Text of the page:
Audit, Compliance and Risk Blog

If You Want Everyone To Know You’re A Transparent and Sustainable Company, Delaware Can Help

Posted by Jon Elliott on Tue, Feb 19, 2019

When companies claim they’re reducing their environmental impacts, how does anyone distinguish actual improvements from greenwashing? A growing number of national and international nonprofits and industry trade associations offer benchmarks and standards that companies can subscribe to, and third parties offer their services to evaluate and validate claims. Effective October 1, 2018 the state of Delaware has added a governmental layer, which Delaware companies can use to submit information and claims under penalty of perjury in order to gain formal state acknowledgement. The state claims this is the first such law.

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Tags: Business & Legal, sustainability, Environmental, directors & officers, directors, corporate social responsibility

Directors' Liability for Workplace Sexual Harassment in Canada Can Depend on Which Laws are Applied

Posted by Jon Elliott on Tue, Jan 22, 2019

Sexual harassment in Canadian workplaces can trigger a variety of laws and regulations:

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Tags: Workplace violence, Employee Rights, Employer Best Practices, directors & officers, directors, Canadian, Business & Legal

NLRB Proposes New Rule Defining “Joint Employer”

Posted by Jon Elliott on Thu, Jan 10, 2019

When someone receives occupational direction and/or compensation from more than one entity, who’s the boss? Sometimes it’s obviously one or the other, sometimes it’s not clear which one is, and sometimes the answer may be “both.” The answer has important implications, not just for who writes a paycheck but for who is subject to legal requirements and prohibitions under applicable laws.

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Tags: Employee Rights, Employer Best Practices, Business & Legal, directors & officers, NLRB

Employment Contracts and Employee Termination Rights

Posted by Jon Elliott on Tue, Nov 27, 2018

The Canada Labour Code and provincial employment standards acts generally specify a minimum notice period before such terminations (the “statutory notice period”), and generally allow the employer to pay compensation to the employee instead of giving the employee notice. (e.g., CLC ss. 54-67) This compensation is usually called “severance pay”; it replaces advance notice of termination. In general, the severance pay must equal the salary and benefits that the employee would have earned if permitted to work until the end of the notice period. Courts interpret and defend these prohibitions against “contracting out” termination benefits.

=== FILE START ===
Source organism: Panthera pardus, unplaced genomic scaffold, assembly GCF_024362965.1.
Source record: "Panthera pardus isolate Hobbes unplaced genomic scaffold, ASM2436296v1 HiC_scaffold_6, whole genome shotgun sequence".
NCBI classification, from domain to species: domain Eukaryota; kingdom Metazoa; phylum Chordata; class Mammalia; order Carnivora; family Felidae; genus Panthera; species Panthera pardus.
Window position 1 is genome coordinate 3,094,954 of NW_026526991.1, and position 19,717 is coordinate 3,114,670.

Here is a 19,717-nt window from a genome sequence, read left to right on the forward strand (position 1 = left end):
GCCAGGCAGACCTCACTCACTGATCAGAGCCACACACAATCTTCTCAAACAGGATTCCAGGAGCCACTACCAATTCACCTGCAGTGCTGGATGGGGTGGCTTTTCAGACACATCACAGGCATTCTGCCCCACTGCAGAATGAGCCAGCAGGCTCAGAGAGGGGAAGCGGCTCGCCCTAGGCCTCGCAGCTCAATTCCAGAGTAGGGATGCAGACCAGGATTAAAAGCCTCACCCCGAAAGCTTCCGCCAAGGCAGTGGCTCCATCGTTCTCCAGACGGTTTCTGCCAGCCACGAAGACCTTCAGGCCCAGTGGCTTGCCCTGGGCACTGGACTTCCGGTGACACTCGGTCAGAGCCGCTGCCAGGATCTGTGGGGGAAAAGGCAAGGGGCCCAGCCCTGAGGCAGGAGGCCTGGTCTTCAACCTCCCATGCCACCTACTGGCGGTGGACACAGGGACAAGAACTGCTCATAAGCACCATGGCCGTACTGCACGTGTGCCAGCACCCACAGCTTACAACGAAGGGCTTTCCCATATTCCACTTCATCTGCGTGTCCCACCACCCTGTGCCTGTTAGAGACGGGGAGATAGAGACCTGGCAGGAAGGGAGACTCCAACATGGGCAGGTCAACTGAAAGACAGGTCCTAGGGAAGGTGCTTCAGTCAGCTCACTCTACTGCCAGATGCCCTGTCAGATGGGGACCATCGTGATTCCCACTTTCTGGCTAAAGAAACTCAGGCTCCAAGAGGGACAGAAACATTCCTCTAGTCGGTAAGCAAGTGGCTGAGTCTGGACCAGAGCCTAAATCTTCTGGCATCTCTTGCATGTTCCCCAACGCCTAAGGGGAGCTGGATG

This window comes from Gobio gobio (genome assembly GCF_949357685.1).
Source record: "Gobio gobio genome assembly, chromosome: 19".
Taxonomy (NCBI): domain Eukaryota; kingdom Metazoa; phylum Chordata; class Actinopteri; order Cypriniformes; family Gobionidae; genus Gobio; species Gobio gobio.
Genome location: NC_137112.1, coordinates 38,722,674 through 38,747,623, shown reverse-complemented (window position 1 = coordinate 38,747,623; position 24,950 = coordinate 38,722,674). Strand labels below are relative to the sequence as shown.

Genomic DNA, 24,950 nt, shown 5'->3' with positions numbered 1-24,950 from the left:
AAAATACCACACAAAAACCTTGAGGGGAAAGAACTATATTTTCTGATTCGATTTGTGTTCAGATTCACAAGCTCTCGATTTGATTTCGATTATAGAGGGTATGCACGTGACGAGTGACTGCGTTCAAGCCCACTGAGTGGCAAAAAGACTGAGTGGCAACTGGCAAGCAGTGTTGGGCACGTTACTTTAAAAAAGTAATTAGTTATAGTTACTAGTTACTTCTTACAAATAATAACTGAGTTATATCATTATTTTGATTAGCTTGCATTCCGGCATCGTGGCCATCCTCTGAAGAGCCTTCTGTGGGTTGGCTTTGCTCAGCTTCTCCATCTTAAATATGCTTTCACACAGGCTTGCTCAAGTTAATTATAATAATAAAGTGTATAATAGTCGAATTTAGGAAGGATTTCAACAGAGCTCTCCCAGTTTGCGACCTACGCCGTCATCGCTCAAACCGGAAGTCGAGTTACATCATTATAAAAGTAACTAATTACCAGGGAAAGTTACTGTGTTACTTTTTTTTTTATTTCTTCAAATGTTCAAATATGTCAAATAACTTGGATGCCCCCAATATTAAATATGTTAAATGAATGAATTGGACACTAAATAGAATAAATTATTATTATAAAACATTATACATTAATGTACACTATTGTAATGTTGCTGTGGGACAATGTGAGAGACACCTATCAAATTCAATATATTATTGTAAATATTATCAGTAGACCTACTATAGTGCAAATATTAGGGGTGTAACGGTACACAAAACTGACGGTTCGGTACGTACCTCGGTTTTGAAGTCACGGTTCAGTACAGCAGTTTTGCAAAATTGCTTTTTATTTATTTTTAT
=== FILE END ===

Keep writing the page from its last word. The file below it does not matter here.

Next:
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Tags: Business & Legal, Employee Rights, Employer Best Practices, directors & officers, directors, Canadian

Tackling the Gender Pay Gap: Ontario’s Pay Transparency Act, 2018

Posted by Maria Gergin on Tue, Oct 30, 2018

On April 26, 2018, the Ontario government passed the Pay Transparency Act, 2018 (the Act), which created a number of requirements for employers with respect to compensation reporting and disclosure to employees and potential employees, as well as compliance compensation reporting to the government, which the government will then make public.

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Tags: Business & Legal, Employee Rights, Employer Best Practices, directors & officers, directors, Canadian

Facebook, Privacy and Your Business

Posted by Eric Robinson on Thu, Jun 28, 2018

Facebook and its chief executive, Mark Zuckerberg, are being criticized far and wide for the company’s lax privacy practices after it was revealed that the political data firm Cambridge Analytica had used a seemingly innocuous personality test to collect data on 87 million Facebook users, which it combined with data from other sources to develop psychological profiles that were used in support of President Trump’s 2016 campaign. A number of lawsuits have been filed against the site over privacy issues and the Cambridge Analytica incident in particular.